|by David Hood|
Ask any Clemson fan about The Streak, and you get an icy stare followed by a haunted look. They know what it means, just as surely as Denver Bronco fans can recount The Drive or San Francisco 49er fans can tell you about The Catch.
The Streak currently stands at 56 games. Fifty-six times a Clemson basketball has made the trek up Interstate 85 to Chapel Hill, to arenas such as Woollen Gymnasium, Carmichael Auditorium and Dean Dome. Fifty-six times the Tigers have returned home on the losing side of the ledger, a NCAA record for home-court domination of one team over another.
Will this finally be the year The Streak ends?
The Tigers (13-5 overall, 4-2 ACC) have played well at times this season, including an impressive 2-0 ACC road start and a 72-59 win over Duke in Littlejohn Coliseum. However, the Tigers lost in spectacular fashion (one writer called their performance perfectly terrible) at Pitt Tuesday night, dropping a 76-43 decision that in many ways wasn’t even that close.
However, the Tigers lead the ACC in scoring defense (54.8 ppg) and are second behind Boston College in free throw percentage (74.3). The Tar Heels are 12th in scoring defense, and are last in the ACC in free throw percentage, making just 61.5 percent of their charity shots.
However, the Tar Heels are fourth in the ACC in scoring offense (75.2) and Clemson is next-to-last at 64.7 points per game. The Heels are also better than Clemson at turnover margin – North Carolina has turned it over 230 times while forcing 262, while Clemson has turned it over 199 times and forced just 193.
The Tar Heels are 11-7 overall and have a 1-4 record in the ACC, good for 13th in the ACC standings. This isn’t your typical North Carolina team, but they’ve beaten the likes of Louisville, Kentucky and Michigan St. this season, and those teams have a combined 49-8 record.
They’ve also lost at home to Belmont (yes, Belmont has more wins in Chapel Hill than Clemson), at UAB and were blown out by Virginia earlier this week.
The opportunity is there for the Tigers to finally claim a win, but they’ve had these chances before. Here is a look at a few of the more memorable (if you can call them that) Clemson trips to Chapel Hill.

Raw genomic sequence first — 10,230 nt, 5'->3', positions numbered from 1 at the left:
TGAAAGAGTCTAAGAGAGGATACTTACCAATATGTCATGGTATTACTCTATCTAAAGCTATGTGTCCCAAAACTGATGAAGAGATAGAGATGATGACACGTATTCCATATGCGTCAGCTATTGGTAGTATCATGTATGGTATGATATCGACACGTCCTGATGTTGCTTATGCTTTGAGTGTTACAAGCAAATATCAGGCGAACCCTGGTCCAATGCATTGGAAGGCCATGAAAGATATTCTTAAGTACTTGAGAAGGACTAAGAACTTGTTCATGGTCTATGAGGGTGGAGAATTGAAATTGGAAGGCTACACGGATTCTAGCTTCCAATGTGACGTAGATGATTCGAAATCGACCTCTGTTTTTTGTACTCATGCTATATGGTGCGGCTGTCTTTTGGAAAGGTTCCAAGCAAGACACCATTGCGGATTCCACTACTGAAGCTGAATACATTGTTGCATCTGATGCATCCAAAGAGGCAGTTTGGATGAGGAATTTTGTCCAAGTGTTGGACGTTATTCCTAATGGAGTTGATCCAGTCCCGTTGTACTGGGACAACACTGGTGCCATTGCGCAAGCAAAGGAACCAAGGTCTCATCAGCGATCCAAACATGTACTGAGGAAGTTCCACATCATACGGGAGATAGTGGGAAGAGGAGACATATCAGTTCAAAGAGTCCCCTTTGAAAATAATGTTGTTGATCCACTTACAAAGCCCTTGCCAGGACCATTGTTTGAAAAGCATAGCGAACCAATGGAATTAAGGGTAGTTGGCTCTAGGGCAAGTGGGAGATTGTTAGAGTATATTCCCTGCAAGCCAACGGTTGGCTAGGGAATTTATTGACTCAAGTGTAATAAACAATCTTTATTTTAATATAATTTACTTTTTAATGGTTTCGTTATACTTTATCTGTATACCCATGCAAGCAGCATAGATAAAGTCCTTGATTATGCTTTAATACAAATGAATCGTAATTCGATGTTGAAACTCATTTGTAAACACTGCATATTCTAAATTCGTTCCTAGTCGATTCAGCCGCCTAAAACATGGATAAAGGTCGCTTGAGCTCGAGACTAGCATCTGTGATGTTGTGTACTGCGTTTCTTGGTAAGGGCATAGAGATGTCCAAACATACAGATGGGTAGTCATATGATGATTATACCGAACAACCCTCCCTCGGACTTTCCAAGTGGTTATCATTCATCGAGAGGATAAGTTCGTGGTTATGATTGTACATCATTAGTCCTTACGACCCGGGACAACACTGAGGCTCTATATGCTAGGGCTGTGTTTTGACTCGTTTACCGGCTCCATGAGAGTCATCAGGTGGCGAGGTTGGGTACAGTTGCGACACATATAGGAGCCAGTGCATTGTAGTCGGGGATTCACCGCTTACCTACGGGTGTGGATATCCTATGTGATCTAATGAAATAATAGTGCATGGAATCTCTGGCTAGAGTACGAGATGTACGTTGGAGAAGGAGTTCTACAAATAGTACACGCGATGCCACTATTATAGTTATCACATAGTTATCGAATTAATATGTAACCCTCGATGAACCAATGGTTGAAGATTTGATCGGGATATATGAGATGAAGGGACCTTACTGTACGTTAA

This was the year Dean Smith won his first NCAA title, and he had players like James Worthy, Samy Perkins and a youngster named Michael Jordan on his squad. Clemson was just 2-5 in the ACC heading into the game, but led 35-33 at the half and were up by nine points with less than nine minutes left, but the Heels came back to win 77-72.
Who can forget Rick Barnes and Dean Smith going head-to-head a couple of times. It all started early in Barnes’ tenure when the Tigers were called for 32 fouls to just nine in a game against the Heels. In late January of 1998, the Tigers got physical with North Carolina and where whistled for a then-ACC record 41 fouls (UNC was called for 19). Six Clemson players fouled out, and the Tigers had just four players on the court when the game ended.
Oddly enough, Clemson actually outscored North Carolina over the 70-second period in which it had just four players.
North Carolina went 8-20 overall, 4-12 in the league and 6-9 in the Smith Center that season. However, the Heels rolled 96-78 and was arguably the best game North Carolina played all season.
Clemson blew a late lead and missed a 3-pointer in the final seconds, losing 68-66 in Matt Doherty's final season as head coach at UNC.
The Tar Heels had already given the Tigers one heartbreak that season when Wayne Ellington’s 3-pointer at the buzzer gave the Heels a 90-88 win in overtime at Littlejohn. A few weeks later, the Tigers held a 15-point lead (68-53) with just over eight minutes remaining and were still up by 11 with just three minutes to play, but Ellington and Tyler Hansbrough (39 points, 14 rebounds) shot the Heels back into the game, and they won 103-93 in two overtimes. And, just in case you’re counting, the Heels beat the Tigers in the ACC Championship Game a month later.
David Hood can be reached at firstname.lastname@example.org